Small Business Marketing Do’s and Don’ts: Strategies to Get the Most Out of Your Advertising Dollar

By Scott Vollero

As a small-business owner, you have to spend money wisely and get the most out of every dollar. Marketing your small business is an area you have to spend money on, but it’s also a potential money pit if you’re not careful.

Sure, you’ll learn what works and what doesn’t through trial and error, but who has extra money to spend on “maybes?” Wouldn’t it be great to skip over the trial and error part and jump right into the getting a return on your advertising dollar part?

Here are proven do’s and don’ts to help you cut the risks and market wisely.

Do Know Your Target Customer

Face it, not everyone needs your product or service. Your target customer is a precise group of people or businesses. Identify your target audience by defining who needs and is most likely to buy what you’re selling. Focus all of your advertising campaigns toward that group.

Don’t Overdo Promotional Pricing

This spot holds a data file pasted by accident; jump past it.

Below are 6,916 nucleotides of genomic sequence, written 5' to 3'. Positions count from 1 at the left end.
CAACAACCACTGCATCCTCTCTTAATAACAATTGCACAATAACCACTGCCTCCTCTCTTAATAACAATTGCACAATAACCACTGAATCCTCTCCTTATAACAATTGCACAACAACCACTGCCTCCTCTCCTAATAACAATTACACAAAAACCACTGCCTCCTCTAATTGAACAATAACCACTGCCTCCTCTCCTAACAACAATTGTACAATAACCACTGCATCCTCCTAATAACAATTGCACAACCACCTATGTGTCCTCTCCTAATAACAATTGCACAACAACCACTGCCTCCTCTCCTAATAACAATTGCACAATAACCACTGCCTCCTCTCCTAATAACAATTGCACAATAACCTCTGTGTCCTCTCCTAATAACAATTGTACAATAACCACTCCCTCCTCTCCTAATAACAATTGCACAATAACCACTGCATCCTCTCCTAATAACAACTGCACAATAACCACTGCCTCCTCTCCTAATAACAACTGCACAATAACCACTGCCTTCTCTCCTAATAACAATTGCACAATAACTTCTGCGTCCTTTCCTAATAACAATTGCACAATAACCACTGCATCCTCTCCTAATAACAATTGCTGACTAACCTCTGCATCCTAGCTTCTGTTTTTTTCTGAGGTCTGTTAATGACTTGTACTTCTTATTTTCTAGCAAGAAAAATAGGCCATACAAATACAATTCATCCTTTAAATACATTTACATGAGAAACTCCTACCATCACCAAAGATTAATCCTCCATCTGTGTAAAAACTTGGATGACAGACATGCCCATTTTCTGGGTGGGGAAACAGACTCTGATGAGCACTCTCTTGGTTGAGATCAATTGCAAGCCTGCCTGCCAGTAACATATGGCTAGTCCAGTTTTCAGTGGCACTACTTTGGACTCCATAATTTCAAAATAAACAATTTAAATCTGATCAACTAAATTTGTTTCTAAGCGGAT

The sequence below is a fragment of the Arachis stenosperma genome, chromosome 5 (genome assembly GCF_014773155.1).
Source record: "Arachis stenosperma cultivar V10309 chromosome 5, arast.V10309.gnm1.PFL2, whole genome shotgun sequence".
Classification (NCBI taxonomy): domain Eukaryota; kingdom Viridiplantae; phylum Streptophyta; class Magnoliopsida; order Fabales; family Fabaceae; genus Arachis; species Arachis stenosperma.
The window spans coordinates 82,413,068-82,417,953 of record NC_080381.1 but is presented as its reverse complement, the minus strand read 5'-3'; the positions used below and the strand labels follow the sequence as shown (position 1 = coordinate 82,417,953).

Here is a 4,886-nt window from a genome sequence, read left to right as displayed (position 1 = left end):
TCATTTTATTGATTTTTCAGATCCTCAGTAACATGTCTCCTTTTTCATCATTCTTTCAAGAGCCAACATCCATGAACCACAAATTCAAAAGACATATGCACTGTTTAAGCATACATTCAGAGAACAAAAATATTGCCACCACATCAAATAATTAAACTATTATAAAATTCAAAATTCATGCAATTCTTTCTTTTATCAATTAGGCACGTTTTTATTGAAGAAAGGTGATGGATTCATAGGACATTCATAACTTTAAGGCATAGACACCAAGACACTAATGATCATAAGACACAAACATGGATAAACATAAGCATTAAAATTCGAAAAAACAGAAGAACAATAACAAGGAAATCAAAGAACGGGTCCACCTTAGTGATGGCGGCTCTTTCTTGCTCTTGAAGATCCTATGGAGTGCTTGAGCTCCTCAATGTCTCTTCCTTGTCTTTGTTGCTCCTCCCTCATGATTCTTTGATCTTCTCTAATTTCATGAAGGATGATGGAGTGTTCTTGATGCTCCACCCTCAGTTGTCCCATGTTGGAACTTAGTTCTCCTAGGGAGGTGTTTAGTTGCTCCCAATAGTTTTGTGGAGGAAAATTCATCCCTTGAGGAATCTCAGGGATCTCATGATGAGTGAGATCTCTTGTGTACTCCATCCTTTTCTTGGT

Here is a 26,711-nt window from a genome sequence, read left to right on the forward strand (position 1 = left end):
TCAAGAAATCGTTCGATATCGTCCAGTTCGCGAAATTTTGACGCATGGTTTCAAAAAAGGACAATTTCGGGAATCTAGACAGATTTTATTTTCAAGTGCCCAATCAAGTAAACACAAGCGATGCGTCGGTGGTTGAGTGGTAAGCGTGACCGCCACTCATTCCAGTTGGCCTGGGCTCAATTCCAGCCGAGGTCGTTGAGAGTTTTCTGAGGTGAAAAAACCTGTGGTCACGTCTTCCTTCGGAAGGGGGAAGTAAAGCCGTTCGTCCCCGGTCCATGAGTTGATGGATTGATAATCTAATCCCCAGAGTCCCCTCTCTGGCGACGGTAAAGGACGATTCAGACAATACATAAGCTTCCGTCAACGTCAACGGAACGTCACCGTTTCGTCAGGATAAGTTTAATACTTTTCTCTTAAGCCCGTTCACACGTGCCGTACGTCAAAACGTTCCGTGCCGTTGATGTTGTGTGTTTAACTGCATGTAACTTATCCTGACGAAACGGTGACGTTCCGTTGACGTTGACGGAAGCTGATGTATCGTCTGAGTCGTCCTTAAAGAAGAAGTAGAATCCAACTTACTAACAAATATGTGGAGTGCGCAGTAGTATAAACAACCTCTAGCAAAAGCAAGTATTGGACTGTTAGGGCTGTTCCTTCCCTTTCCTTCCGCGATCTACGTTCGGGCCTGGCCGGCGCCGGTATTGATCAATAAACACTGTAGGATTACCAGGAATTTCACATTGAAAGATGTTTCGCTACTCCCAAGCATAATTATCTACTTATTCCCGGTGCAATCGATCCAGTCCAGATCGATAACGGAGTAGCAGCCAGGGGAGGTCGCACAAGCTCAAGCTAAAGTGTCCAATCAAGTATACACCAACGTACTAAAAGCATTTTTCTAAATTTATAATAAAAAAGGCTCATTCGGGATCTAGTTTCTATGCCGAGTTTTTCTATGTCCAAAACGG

The temptation is strong. Offer amazing deals that can’t be refused and get lots of customers all at once — it’s a great strategy, right? Well.. not so much.

A customer’s perception of the quality of your services and products is directly related to how much you charge. If you price your service too low, even customers who take advantage of the offer will wonder why you’d sell yourself short. That’s not to say you can’t have a sale or offer a promotional discount — you can. But, don’t go so cheap that nagging doubts about quality creep in.

Do Research Your Competitors

Research everything about your competitors — how much they charge, perks they offer and methods they use to appeal to the customer. Figure out what makes your business different and how you can take advantage of your strengths. Feature how you’re different and why you’re better in your advertising.

Don’t Expand to Other Markets Before Exhausting Opportunities in Your Current Base

It’s much more cost-effective to keep your current customer base happy, resell to that group and offer add-ons to current customers than expand to other markets. Exhaust every opportunity within your current base before expanding.

Do Make Sure You’re Different from the Rest

In a competitive world, your small business has to do something better to succeed. If after researching your competitors you find very little difference in what you offer, resist the urge to lower prices to attract customers. Instead, figure out a way to offer customers more and better or fill a niche need that’s not being addressed. And then market the heck out of the difference.

Don’t Confuse Customers